Involvement key to preserving community
Those interested in a community's history could do worse than starting in its cemetery. There, a visitor would get a very good indication of when the area was first settled and the families that called it home through the years. The size of the monuments would give good indication of those who prospered -- a good starting place for discovering past leaders. A discerning eye could pick times of disease and the names of the community's sons who were lost in past wars.
Those who feel passionately about local cemeteries or local history are often those with family roots reaching back generations. They have an understandable interest in the resting places of their parents and grandparents and those further in the past perhaps amended by as many as four greats.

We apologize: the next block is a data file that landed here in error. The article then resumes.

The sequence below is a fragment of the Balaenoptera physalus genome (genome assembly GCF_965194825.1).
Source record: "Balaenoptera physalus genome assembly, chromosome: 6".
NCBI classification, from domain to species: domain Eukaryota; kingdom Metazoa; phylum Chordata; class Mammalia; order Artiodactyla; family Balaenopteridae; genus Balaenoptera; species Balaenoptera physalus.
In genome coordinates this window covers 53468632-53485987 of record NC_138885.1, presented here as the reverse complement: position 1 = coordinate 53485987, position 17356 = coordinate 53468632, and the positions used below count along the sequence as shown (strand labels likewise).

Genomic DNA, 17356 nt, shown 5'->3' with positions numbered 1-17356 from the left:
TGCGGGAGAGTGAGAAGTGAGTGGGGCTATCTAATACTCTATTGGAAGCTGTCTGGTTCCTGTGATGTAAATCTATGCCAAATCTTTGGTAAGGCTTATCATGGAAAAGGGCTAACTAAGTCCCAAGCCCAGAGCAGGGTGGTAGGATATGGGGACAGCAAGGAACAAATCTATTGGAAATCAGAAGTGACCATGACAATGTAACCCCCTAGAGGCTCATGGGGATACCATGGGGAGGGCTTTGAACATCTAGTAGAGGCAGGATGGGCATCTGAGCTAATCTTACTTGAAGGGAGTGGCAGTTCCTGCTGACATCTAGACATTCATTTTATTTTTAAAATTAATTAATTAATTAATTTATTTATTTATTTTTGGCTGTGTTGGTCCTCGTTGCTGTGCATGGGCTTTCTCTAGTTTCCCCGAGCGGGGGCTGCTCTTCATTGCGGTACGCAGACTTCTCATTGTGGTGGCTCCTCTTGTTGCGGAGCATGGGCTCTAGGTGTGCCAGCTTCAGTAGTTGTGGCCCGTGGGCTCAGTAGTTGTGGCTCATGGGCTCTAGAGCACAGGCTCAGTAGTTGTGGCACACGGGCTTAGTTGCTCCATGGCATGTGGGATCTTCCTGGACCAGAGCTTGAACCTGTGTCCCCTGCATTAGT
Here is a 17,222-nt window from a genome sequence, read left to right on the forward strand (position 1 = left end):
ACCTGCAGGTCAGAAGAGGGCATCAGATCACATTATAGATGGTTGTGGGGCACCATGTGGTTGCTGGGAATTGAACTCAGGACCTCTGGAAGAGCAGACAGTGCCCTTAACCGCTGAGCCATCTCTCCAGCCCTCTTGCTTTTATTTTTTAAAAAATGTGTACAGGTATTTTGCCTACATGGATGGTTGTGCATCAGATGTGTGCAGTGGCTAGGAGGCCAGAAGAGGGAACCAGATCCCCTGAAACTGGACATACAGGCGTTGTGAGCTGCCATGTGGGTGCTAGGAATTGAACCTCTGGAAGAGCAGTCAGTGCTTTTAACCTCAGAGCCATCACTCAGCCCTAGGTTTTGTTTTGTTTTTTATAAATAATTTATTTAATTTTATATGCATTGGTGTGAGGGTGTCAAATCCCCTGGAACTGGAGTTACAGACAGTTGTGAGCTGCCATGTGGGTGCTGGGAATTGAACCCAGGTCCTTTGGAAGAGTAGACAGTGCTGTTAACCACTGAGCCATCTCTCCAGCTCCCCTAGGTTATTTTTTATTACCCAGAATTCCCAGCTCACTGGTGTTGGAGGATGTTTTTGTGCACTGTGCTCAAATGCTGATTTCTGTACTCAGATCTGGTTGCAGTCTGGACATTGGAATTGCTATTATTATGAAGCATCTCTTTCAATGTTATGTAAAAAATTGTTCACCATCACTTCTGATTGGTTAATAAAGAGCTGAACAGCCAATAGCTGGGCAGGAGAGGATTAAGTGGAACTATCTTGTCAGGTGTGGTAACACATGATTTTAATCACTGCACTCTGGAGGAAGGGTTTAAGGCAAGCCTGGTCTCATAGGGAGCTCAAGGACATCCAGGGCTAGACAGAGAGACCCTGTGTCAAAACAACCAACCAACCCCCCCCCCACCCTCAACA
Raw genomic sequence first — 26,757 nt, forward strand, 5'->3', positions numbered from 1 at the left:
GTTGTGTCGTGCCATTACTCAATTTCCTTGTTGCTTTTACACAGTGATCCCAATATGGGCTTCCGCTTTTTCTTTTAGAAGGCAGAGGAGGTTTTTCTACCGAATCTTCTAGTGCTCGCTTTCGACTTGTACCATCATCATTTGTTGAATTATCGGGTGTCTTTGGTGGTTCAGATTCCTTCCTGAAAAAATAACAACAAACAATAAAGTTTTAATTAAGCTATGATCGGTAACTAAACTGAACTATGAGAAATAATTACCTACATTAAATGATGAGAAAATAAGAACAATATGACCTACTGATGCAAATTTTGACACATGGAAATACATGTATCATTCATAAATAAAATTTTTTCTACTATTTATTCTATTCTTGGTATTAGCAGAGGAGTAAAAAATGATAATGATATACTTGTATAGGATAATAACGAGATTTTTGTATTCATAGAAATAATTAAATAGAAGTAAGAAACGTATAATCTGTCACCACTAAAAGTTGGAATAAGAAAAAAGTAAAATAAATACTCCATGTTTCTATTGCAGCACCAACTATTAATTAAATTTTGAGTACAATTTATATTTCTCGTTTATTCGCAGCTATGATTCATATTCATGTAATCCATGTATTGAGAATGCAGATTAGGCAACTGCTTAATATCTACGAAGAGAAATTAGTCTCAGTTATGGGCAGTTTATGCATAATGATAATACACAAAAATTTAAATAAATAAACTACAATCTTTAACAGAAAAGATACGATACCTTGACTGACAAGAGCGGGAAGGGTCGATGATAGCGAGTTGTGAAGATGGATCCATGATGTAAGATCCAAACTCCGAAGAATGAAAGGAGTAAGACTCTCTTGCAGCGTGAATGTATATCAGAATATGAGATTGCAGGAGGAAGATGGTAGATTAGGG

Tom Tucker, a relative newcomer to Eudora, is an example that this need not be the case. Tucker spearheaded an effort by the Eudora Lions Club to provide the Eudora City Cemetery a handsome new directory. That, in turn, stimulated interest in re-establishing traditional Memorial Day services at the cemetery.
It's been said that newcomers to small communities can stay strangers for decades or earn quick acceptance through service and involvement. As a two-year resident, Tucker offers proof of that adage. It is an important example of how community can be preserved in a rapidly growing city.